ArewaMeToo: Northern Nigeria’s #MeToo outcry
Hours after she was arrested by the men of Nigerian police’s Special Anti-Robbery Squad (SARS), #ArewaMetoo campaigner and writer Maryam Awaisu has been released
Amnesty International (AI) confirmed her release via twitter on Wednesday morning after she was arrested in Kaduna on Tuesday evening . AI wrote that her arrest was a plot to intimidate women and activists against sexual violence. Specifically those who recently started gaining global attention with the #ArewaMetoo social media campaign.
The rage of Northern Nigerian woman– so far suppressed by fear and self-doubt, as a result of years of social stigma and the victim blaming culture– has finally come pouring out to set the notion for ArewaMeToo: Northern Nigeria’s overdue MeToo outcry (Arewa is the Hausa word for North). Caught in the trash pile are men and women; Many of whom were caregivers, close workmates or family members.
The highest profile person on the list so far is Abubakar Sadiq Aruwa,
an aide to the Minister of Finance. Most of Aruwa’s accusers claim to have been underage when he made sexual advances at them.
In response to the allegations, Aruwa, a former aide to the governor of Kaduna State, Nasir El-Rufai, released a statement through his attorneys. In it, he claimed that the accusations are “defamatory commentary” on his person and “spurious and unsubstantiated allegations of rape” from a list of seven Twitter handles mentioned in the letter.
The trigger for the latest of Nigeria’s MeToo wave, and the first focused on Northern Nigeria, was provided by a woman named Khadija. According to All Africa, Khadijah had been a victim of domestic violence and remained silent for 2 years, until she resolved to seek justice with the ArewaMeToo campaign.
She recounted a Monday in January 2017 where her boyfriend, identified as Lawal Abubakar, had beaten and threatened to “kill and bury her body”. Like many other domestic violence victims, it became her responsibility to conceal the scars with make-up, long-sleeved turtlenecks and made up stories.
While there are legal structures in place, the patriarchal structure does not favor the victim in predatory cases in Nigeria. Many women (and men) tend to keep cases of assault and battery to themselves because our society’s victim blaming tendencies. It took Khadija two years to speak out about her experience with her ex-boyfriend. Society isn’t always kind to a woman with a voice. So, she turned to the one place women seem to have a chance at using our voices: Social Media.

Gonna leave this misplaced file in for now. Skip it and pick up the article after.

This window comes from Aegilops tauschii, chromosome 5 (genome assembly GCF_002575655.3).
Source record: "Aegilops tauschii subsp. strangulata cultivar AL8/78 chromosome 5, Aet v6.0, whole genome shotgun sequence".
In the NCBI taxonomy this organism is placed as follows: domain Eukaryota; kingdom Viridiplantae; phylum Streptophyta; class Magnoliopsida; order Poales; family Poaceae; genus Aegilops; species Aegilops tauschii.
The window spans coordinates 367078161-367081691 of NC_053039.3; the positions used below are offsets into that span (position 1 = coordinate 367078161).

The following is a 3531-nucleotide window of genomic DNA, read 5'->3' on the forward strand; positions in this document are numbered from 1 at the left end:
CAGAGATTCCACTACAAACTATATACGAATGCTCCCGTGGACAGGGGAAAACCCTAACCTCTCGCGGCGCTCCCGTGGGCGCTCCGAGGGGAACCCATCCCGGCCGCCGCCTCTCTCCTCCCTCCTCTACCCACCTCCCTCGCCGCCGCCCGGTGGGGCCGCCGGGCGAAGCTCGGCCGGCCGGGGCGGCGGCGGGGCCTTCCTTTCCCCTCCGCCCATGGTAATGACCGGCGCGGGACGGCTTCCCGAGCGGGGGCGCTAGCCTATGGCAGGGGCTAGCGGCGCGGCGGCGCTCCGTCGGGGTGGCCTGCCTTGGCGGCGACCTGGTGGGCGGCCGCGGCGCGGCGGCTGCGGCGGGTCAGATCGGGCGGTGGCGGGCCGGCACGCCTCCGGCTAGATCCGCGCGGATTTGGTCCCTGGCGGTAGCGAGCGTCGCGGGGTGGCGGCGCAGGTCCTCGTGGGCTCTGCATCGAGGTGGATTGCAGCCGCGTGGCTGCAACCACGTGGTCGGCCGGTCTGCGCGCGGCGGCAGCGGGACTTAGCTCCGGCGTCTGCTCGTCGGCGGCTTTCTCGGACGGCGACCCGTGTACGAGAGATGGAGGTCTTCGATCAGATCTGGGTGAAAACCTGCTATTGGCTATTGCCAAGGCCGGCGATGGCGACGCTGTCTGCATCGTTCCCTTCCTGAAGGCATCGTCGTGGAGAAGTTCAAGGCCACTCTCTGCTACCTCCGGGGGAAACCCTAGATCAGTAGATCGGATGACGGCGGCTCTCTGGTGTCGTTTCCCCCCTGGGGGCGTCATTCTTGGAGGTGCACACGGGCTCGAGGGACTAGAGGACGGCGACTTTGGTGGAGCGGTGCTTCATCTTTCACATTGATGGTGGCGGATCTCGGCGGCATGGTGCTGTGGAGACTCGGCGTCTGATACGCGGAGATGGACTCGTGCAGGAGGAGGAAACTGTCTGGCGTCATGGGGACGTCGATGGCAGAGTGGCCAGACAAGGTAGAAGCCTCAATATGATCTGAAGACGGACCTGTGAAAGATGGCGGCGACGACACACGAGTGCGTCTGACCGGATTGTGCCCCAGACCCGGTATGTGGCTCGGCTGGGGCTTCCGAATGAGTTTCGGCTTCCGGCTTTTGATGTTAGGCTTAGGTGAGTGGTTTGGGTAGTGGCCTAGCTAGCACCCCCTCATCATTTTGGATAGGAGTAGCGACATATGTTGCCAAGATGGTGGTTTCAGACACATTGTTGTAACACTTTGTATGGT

The power of social media is glaring in the case of Maryam Awaisu. She’s most likely still be in police custody if the international activists and media community did not intervene.
Though the results are promising, the campaign is also attracting a lot of backlash. Much of which is coming from religious institutions. A tweet against the movement said, “#ArewaMeToo I am calling reasonable and responsible Arewa girls, ladies and women do not expose something which Allah SWT has concealed from your evils committed by your intentions or against your own consent. ArewaMe Too is simply a hidden agenda against your religion”.
Less accusatory comments have advised that the women keep the news within their families. One twitter user said that this–bringing the cases to social media– is not the way to get justice. Her reasoning is that the family is the best place to start with issues with domestic violence and rape. This is hardly ever helpful; Not in a country where the authorities are tone deaf to domestic violence and rape cases. As we have seen many times, family rooms are where these cases usually die and the authorities remain dormant.
As more victims, survivors and activists join the conversation, the corners to hide in ignorance are shrinking. Thanks to the safe spaces provided on the internet, women have more room to document the ordeals in explicit detail. Maybe seeking social justice by the social media community publicly shaming abusers is the only way toward justice.